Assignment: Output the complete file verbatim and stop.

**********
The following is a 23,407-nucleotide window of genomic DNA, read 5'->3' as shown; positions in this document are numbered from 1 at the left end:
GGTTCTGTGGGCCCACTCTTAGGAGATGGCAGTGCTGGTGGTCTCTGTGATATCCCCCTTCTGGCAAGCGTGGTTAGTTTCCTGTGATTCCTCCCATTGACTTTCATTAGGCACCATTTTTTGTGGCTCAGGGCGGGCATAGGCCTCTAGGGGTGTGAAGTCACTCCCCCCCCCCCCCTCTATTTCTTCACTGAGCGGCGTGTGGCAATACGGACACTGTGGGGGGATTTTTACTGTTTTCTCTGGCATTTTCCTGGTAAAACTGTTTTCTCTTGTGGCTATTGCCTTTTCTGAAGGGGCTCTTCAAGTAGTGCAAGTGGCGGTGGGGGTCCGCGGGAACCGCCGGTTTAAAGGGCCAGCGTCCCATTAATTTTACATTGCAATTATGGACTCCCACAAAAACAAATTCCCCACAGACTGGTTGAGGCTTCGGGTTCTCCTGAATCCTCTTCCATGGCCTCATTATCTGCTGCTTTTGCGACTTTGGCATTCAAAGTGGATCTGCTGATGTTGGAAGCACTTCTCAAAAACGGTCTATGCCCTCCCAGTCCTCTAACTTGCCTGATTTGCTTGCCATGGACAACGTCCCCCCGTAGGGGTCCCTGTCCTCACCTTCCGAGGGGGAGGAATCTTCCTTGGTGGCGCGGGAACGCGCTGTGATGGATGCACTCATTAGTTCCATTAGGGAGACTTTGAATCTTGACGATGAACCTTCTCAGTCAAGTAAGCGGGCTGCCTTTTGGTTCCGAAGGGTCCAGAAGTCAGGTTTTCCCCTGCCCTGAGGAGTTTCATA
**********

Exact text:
The following is a 23,407-nucleotide window of genomic DNA, read 5'->3' as shown; positions in this document are numbered from 1 at the left end:
GGTTCTGTGGGCCCACTCTTAGGAGATGGCAGTGCTGGTGGTCTCTGTGATATCCCCCTTCTGGCAAGCGTGGTTAGTTTCCTGTGATTCCTCCCATTGACTTTCATTAGGCACCATTTTTTGTGGCTCAGGGCGGGCATAGGCCTCTAGGGGTGTGAAGTCACTCCCCCCCCCCCCCTCTATTTCTTCACTGAGCGGCGTGTGGCAATACGGACACTGTGGGGGGATTTTTACTGTTTTCTCTGGCATTTTCCTGGTAAAACTGTTTTCTCTTGTGGCTATTGCCTTTTCTGAAGGGGCTCTTCAAGTAGTGCAAGTGGCGGTGGGGGTCCGCGGGAACCGCCGGTTTAAAGGGCCAGCGTCCCATTAATTTTACATTGCAATTATGGACTCCCACAAAAACAAATTCCCCACAGACTGGTTGAGGCTTCGGGTTCTCCTGAATCCTCTTCCATGGCCTCATTATCTGCTGCTTTTGCGACTTTGGCATTCAAAGTGGATCTGCTGATGTTGGAAGCACTTCTCAAAAACGGTCTATGCCCTCCCAGTCCTCTAACTTGCCTGATTTGCTTGCCATGGACAACGTCCCCCCGTAGGGGTCCCTGTCCTCACCTTCCGAGGGGGAGGAATCTTCCTTGGTGGCGCGGGAACGCGCTGTGATGGATGCACTCATTAGTTCCATTAGGGAGACTTTGAATCTTGACGATGAACCTTCTCAGTCAAGTAAGCGGGCTGCCTTTTGGTTCCGAAGGGTCCAGAAGTCAGGTTTTCCCCTGCCCTGAGGAGTTTCATA